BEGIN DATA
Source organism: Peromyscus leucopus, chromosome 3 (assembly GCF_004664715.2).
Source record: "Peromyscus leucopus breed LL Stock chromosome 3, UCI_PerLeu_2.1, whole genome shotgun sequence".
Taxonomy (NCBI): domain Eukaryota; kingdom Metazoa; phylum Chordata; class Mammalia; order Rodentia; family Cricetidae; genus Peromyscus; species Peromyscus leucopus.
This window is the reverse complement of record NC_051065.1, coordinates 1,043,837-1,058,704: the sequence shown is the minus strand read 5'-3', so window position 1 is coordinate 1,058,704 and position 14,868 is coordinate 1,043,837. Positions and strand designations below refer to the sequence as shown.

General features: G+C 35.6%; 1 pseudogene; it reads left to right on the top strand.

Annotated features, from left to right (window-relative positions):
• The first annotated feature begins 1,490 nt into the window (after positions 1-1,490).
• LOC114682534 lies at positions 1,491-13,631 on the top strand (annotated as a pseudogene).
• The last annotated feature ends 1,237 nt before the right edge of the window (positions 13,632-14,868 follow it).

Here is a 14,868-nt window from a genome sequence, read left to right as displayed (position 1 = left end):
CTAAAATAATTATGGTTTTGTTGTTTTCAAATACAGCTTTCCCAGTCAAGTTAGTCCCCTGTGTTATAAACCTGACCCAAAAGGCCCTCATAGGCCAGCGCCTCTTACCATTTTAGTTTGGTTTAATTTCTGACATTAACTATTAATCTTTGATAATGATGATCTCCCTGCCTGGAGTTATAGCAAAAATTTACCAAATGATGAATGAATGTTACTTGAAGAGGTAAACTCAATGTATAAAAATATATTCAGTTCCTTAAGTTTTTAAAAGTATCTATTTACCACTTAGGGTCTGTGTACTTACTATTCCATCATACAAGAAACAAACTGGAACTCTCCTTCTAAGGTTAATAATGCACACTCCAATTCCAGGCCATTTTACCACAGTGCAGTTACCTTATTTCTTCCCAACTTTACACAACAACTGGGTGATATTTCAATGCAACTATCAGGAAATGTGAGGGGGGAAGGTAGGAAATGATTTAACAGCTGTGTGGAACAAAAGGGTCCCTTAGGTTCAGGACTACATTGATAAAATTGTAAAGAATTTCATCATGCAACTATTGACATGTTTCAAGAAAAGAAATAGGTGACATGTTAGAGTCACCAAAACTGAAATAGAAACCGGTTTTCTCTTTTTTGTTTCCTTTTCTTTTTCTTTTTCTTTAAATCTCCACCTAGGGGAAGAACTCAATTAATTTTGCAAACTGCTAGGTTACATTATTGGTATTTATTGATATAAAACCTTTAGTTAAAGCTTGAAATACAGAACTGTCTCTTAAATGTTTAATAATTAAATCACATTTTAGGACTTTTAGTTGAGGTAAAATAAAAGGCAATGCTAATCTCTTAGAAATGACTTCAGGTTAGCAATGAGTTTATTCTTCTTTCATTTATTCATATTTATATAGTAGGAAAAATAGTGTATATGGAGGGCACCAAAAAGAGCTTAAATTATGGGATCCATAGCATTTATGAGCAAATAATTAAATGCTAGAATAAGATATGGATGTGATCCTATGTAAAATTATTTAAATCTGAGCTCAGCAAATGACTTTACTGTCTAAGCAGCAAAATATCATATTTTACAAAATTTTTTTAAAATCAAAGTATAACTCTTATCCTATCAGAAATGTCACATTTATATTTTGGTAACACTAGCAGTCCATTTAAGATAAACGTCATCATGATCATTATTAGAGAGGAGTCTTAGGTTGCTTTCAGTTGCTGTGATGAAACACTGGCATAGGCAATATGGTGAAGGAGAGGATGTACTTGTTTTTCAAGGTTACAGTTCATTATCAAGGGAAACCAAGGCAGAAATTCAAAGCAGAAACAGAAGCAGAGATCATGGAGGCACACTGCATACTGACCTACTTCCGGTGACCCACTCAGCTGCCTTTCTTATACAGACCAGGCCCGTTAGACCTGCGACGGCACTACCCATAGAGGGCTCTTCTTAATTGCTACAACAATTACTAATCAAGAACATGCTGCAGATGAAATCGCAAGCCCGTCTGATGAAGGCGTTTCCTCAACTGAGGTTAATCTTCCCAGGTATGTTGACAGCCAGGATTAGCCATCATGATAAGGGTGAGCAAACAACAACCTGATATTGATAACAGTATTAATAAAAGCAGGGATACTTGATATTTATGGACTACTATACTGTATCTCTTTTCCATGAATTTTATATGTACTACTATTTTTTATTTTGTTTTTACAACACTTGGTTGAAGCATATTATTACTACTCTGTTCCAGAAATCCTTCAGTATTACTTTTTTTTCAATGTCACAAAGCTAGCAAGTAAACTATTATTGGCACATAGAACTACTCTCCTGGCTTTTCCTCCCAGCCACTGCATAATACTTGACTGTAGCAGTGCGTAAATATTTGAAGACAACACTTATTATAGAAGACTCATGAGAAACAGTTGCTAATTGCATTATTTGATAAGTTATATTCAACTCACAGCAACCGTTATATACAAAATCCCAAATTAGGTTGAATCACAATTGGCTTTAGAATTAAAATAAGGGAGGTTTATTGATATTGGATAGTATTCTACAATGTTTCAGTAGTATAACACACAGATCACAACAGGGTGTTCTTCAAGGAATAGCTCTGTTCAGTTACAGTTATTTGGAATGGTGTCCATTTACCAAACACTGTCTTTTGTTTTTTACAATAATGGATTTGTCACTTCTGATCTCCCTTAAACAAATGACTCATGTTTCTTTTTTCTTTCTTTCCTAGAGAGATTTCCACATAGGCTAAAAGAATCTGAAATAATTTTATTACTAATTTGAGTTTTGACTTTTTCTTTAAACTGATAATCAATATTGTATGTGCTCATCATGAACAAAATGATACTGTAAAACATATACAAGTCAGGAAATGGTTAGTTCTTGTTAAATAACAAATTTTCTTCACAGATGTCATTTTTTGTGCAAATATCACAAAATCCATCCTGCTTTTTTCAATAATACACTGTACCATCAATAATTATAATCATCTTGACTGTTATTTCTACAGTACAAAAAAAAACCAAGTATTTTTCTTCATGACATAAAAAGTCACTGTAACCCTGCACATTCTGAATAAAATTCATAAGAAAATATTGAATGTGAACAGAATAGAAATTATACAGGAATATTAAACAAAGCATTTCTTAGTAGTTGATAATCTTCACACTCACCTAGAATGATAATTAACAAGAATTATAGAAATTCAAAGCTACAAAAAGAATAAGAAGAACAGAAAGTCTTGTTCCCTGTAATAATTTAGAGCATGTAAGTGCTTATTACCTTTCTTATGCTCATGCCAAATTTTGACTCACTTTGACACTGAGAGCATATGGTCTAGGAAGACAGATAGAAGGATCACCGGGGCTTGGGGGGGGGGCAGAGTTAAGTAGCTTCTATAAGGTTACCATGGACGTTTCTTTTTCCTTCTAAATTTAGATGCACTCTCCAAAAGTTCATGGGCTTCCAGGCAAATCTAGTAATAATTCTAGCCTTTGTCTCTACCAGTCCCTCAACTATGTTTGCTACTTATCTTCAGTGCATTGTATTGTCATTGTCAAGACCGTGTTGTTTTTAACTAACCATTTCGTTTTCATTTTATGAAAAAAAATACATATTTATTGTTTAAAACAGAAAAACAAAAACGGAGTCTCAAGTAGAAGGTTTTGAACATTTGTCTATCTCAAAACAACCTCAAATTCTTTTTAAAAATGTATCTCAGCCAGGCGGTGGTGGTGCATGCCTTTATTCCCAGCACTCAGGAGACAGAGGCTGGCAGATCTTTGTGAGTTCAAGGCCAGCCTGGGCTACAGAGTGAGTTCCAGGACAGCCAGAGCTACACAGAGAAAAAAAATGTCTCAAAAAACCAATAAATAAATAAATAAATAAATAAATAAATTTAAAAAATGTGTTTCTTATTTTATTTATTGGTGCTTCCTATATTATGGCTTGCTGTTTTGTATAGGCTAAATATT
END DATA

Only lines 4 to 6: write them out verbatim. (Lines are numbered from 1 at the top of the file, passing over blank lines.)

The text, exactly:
This window is the reverse complement of record NC_051065.1, coordinates 1,043,837-1,058,704: the sequence shown is the minus strand read 5'-3', so window position 1 is coordinate 1,058,704 and position 14,868 is coordinate 1,043,837. Positions and strand designations below refer to the sequence as shown.

General features: G+C 35.6%; 1 pseudogene; it reads left to right on the top strand.

Annotated features, from left to right (window-relative positions):